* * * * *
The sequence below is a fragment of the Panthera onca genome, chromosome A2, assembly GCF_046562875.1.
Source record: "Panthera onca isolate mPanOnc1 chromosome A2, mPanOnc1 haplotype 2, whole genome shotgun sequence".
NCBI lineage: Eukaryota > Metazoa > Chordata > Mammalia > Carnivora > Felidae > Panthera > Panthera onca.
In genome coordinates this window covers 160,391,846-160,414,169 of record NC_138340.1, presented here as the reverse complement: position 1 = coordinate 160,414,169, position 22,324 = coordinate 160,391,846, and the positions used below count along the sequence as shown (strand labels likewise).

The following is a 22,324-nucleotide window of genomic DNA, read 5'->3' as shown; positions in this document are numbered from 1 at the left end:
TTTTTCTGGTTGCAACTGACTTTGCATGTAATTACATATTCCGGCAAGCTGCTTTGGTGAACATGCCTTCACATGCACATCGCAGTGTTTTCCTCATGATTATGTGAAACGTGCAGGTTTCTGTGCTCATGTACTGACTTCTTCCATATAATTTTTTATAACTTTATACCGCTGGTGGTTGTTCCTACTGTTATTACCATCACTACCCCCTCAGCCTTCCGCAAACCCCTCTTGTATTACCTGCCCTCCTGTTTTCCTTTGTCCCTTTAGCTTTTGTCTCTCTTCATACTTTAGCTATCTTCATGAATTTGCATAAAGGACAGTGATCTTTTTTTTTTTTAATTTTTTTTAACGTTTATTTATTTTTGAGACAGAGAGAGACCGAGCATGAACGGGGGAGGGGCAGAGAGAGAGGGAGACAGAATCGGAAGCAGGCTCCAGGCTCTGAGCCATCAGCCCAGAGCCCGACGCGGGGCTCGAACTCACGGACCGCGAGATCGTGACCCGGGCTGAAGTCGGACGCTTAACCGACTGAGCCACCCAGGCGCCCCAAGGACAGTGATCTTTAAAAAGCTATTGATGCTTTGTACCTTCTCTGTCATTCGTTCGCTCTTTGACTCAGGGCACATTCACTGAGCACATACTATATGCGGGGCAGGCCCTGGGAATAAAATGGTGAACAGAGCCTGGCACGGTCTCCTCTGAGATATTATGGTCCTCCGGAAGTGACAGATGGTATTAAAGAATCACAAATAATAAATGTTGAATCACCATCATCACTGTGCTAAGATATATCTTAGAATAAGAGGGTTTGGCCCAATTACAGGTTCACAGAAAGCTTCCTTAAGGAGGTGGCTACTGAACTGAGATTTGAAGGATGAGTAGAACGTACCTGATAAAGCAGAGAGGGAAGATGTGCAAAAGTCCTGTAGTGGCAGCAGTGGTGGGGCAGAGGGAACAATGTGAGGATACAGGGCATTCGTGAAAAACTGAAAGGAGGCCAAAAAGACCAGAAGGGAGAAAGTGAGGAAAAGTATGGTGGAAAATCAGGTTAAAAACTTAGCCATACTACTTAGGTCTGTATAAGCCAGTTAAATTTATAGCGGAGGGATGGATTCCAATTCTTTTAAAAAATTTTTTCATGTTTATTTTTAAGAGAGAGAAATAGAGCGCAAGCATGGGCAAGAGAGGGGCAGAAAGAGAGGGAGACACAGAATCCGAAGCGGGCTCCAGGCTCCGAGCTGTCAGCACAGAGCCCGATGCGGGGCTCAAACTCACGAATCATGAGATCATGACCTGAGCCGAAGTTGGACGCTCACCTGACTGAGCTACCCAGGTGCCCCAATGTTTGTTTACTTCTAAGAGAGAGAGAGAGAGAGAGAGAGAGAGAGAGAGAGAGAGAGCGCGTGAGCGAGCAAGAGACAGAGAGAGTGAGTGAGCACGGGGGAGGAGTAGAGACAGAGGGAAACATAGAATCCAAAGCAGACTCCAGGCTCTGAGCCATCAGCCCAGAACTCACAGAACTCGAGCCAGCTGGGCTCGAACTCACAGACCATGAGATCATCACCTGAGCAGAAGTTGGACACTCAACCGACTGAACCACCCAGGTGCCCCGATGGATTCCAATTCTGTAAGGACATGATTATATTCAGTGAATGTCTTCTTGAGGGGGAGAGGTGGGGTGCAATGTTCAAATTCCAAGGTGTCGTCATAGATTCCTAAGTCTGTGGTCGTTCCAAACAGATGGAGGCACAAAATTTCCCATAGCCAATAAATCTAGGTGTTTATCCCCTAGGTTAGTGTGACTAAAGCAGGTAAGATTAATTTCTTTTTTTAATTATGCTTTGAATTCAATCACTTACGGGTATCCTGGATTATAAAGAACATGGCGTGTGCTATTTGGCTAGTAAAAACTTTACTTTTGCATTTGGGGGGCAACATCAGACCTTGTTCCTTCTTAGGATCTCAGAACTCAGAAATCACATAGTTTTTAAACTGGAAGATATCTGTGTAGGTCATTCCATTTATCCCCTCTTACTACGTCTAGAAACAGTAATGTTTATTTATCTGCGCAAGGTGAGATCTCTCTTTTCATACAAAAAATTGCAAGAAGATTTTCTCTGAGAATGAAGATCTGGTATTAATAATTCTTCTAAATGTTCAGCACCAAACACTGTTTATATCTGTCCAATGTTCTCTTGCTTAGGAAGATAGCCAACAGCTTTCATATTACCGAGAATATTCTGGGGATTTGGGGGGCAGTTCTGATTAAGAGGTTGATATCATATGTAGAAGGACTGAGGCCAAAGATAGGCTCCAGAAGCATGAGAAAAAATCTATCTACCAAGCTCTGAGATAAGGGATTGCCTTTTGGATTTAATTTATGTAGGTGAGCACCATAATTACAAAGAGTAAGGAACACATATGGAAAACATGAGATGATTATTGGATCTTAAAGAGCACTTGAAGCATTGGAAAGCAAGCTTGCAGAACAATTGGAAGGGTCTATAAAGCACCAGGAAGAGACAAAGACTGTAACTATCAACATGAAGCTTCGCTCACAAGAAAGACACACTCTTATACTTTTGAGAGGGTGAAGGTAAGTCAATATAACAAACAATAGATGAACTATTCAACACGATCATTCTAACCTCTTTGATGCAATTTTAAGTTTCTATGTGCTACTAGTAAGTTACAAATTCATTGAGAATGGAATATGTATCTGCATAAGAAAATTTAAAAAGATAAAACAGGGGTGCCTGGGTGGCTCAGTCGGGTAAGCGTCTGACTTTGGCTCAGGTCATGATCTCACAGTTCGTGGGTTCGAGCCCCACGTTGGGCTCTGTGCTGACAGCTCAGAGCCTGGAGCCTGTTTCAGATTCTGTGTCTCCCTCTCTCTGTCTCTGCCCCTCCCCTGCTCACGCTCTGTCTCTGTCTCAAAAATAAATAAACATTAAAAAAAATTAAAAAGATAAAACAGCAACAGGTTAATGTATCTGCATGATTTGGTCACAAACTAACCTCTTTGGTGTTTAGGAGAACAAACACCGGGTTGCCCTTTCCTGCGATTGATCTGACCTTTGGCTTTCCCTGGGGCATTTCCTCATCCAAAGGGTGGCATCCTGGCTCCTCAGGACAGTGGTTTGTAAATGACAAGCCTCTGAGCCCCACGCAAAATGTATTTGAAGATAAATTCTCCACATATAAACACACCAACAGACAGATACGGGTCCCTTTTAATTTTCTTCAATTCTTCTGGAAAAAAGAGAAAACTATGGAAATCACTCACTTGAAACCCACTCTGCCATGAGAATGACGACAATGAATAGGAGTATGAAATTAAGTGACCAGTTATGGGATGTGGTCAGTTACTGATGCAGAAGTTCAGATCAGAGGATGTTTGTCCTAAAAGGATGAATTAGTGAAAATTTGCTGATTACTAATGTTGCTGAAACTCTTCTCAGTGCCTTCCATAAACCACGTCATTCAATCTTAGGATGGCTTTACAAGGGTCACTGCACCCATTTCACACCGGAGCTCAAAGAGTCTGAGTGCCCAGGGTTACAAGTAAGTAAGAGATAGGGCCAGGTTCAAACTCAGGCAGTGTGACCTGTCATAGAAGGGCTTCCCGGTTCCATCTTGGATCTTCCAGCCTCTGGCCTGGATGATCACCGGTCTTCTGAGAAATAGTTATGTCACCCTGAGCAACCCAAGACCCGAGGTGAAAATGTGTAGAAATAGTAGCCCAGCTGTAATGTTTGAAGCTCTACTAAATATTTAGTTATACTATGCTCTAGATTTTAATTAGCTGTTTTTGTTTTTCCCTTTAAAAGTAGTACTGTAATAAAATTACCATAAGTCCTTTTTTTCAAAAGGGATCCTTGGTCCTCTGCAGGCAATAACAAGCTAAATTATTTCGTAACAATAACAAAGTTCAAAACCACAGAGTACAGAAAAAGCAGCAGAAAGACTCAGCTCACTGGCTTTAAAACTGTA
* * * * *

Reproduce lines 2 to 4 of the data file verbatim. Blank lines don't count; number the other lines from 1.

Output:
Source record: "Panthera onca isolate mPanOnc1 chromosome A2, mPanOnc1 haplotype 2, whole genome shotgun sequence".
NCBI lineage: Eukaryota > Metazoa > Chordata > Mammalia > Carnivora > Felidae > Panthera > Panthera onca.
In genome coordinates this window covers 160,391,846-160,414,169 of record NC_138340.1, presented here as the reverse complement: position 1 = coordinate 160,414,169, position 22,324 = coordinate 160,391,846, and the positions used below count along the sequence as shown (strand labels likewise).